Yes, The Feds Can Read Your Email (and more)
If you need some motivation to catch up on reading your email, consider this: the U.S. federal government can read any unopened email you’ve left on an email provider’s server without obtaining a search warrant. The full story is even more disturbing, but there's something you can do about it. Read on...
Privacy Protection Stalled In Congress
Even if you’ve opened an email, the feds don’t need a warrant to read it if it’s been stored on a third party’s server for more than six months (180 days). Email you’ve sent is also subject to warrantless searches.
Is this a new law passed by Congress that allows snooping into your email privacy? Actually, no. It's been the law of the land for almost 30 years. Lawmakers are trying to change that, but there's a roadblock. More on that later...
You can thank the antiquated Electronic Communications Privacy Act of 1986 for this gaping loophole in privacy protection. Written in the age of dialup modems and PCs that supported a maximum of 640 KB of RAM, the ECPA was watered down by law enforcement lobbyists and a Congress that had little clue what it was doing with this new-fangled Intertube thingie.
Law enforcement argued that unopened messages stored on a third-party server were still “in transit” and not yet the recipient’s property, therefore no warrant was required to search them. Messages left undeleted for more than six months were considered “abandoned property” like trash put out on the curb; the recipient had relinquished ownership so the 4th Amendment did not apply.
The ECPA applies to all “electronic communications,” not just email. Facebook posts and private messages; text messages; Twitter posts and direct (private, one-to-one) messages; blog posts marked “unpublished;” and just about anything you put online and thought was private.
Deleted Doesn't Mean Gone
Back in the ‘80s, storage space was expensive and scarce, so “deleted” actually meant “gone.” But nowadays, Google Mail, Facebook, and some other third party service providers archive users’ content by default. So all those old messages are subject to search by the FBI, the NSA, and even the IRS’ criminal investigations unit.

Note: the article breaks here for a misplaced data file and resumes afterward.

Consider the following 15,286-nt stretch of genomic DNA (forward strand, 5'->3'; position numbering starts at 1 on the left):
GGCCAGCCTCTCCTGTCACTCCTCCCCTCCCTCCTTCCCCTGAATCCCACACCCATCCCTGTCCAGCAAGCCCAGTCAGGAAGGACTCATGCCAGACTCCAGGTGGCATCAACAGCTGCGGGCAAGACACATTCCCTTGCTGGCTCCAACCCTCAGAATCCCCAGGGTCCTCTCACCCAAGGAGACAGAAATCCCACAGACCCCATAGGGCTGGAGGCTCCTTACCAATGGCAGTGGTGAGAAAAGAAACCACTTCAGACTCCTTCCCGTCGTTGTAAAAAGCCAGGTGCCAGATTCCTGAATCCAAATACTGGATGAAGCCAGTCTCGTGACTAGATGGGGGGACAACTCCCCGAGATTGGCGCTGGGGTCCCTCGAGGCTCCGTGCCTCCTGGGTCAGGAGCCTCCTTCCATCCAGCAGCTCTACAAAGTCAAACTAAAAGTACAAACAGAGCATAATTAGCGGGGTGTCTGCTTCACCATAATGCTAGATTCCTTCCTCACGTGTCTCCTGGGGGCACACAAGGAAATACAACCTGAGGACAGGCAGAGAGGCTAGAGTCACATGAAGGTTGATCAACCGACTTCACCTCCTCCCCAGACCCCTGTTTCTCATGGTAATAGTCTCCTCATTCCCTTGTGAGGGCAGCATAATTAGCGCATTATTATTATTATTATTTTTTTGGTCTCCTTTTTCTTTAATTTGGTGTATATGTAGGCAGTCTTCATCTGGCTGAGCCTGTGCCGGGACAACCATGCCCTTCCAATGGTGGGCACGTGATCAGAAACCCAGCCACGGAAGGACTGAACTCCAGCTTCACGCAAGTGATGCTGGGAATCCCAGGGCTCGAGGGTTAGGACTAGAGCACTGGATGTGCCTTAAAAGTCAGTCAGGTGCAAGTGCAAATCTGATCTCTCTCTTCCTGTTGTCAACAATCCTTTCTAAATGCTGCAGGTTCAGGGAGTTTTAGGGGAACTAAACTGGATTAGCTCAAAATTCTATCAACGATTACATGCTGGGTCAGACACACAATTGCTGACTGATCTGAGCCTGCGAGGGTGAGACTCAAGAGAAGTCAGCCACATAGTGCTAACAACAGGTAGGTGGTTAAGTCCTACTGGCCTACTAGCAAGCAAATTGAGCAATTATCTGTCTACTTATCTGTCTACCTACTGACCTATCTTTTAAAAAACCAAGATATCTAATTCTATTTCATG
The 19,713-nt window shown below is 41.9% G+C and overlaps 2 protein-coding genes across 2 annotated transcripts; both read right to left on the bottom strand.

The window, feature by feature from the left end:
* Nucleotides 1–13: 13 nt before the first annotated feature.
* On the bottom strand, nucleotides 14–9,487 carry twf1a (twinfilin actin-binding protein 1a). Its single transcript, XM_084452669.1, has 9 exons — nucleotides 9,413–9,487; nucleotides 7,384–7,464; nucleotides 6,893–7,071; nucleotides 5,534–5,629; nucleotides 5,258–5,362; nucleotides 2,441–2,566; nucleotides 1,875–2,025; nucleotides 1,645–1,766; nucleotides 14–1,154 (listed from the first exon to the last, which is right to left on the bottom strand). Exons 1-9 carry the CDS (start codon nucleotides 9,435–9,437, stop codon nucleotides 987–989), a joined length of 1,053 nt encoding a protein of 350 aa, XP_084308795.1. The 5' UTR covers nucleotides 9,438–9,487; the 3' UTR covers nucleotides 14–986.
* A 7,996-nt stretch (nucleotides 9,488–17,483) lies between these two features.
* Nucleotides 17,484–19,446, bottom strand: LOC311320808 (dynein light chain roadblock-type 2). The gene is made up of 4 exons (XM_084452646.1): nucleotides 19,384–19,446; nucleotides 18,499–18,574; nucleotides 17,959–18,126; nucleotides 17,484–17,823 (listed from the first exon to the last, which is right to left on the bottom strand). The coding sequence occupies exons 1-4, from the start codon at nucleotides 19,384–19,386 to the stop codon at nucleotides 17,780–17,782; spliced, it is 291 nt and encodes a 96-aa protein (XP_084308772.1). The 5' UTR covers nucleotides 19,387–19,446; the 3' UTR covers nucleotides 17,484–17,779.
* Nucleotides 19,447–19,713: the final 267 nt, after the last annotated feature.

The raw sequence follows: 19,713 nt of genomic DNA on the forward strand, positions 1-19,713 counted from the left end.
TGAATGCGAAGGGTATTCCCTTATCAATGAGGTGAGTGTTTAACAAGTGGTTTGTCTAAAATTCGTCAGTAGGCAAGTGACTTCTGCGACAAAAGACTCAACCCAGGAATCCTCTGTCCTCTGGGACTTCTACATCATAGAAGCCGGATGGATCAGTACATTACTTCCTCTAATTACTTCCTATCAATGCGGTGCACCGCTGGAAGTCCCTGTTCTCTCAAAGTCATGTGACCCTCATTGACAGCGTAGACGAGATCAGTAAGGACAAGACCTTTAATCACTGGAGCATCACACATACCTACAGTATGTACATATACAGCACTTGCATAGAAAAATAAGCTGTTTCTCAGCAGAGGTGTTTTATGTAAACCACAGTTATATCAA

Obviously, things have changed since 1986. Users’ expectations of privacy are greater. Even Congress gets that; over 280 House Representatives have co-sponsored the Email Privacy Act, a bipartisan effort to require search warrants for ALL email and prohibit service providers from divulging users’ email to government agents without a warrant. The EPA was introduced in 2013 and made it through committees, but Congress adjourned in 2014 without voting on it. It was re-introduced in the 2014-2015 session.
The problem is that this bill is stalled in the House Judiciary Committee. The committee chairman, Bob Goodlatte (R-VA, 6th), has said that he may “have some potential modifications to the end product.” Once the EPA clears this bottleneck, it still has to move through the Subcommittee on Crime, Terrorism, Homeland Security, and Investigations.
If you would like to encourage Rep. Goodlatte to get busy on the Email Privacy Act (H. R. 699), you can send him email via his House Web form. This form only accepts messages from addresses in Virginia's 6th Congressional District. You can find phone and fax numbers at the bottom of the page, and Rep. Goodlatte also has a Facebook page which allows people to send a message.
The Senate version of the EPA (S.356) has been read twice and now sits on the “to-do list” of the Senate Judiciary Committee’s chairman, Chuck Grassley (R-IA). His contact form accepts messages regardless of your location.
Let's Get 'Er Done!
The ECPA’s warrantless search provisions have been struck down in the Sixth Circuit Court of Appeals district (Kentucky, Michigan, Ohio and Tennessee). In those States only, a probable-cause search warrant is required. Note that the end user can be located anywhere; it’s the service provider’s server(s) that are protected from warrantless searches if the server(s) are located in any of those four States.
It is unconscionable for two men to thwart the will of a majority of Congress, virtually the entire tech industry, every privacy and civil rights organization, not to mention the American people. It’s time to light a fire under Grassley and Goodlatte, and get this much-needed update of the ECPA passed before Congress adjourns in late December. Otherwise, we’ll have to start all over again next year.
I encourage you to visit the links I gave above, and send a personal message to the Congressman and the Senator. Tell them you support the Email Privacy Act, and encourage them to get it done! Your thoughts on this topic are welcome. Post your comment or question below...
This article was posted by Bob Rankin on 17 Jul 2015
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Article information: AskBobRankin -- Yes, The Feds Can Read Your Email (and more) (Posted: 17 Jul 2015)
Copyright © 2005 - Bob Rankin - All Rights Reserved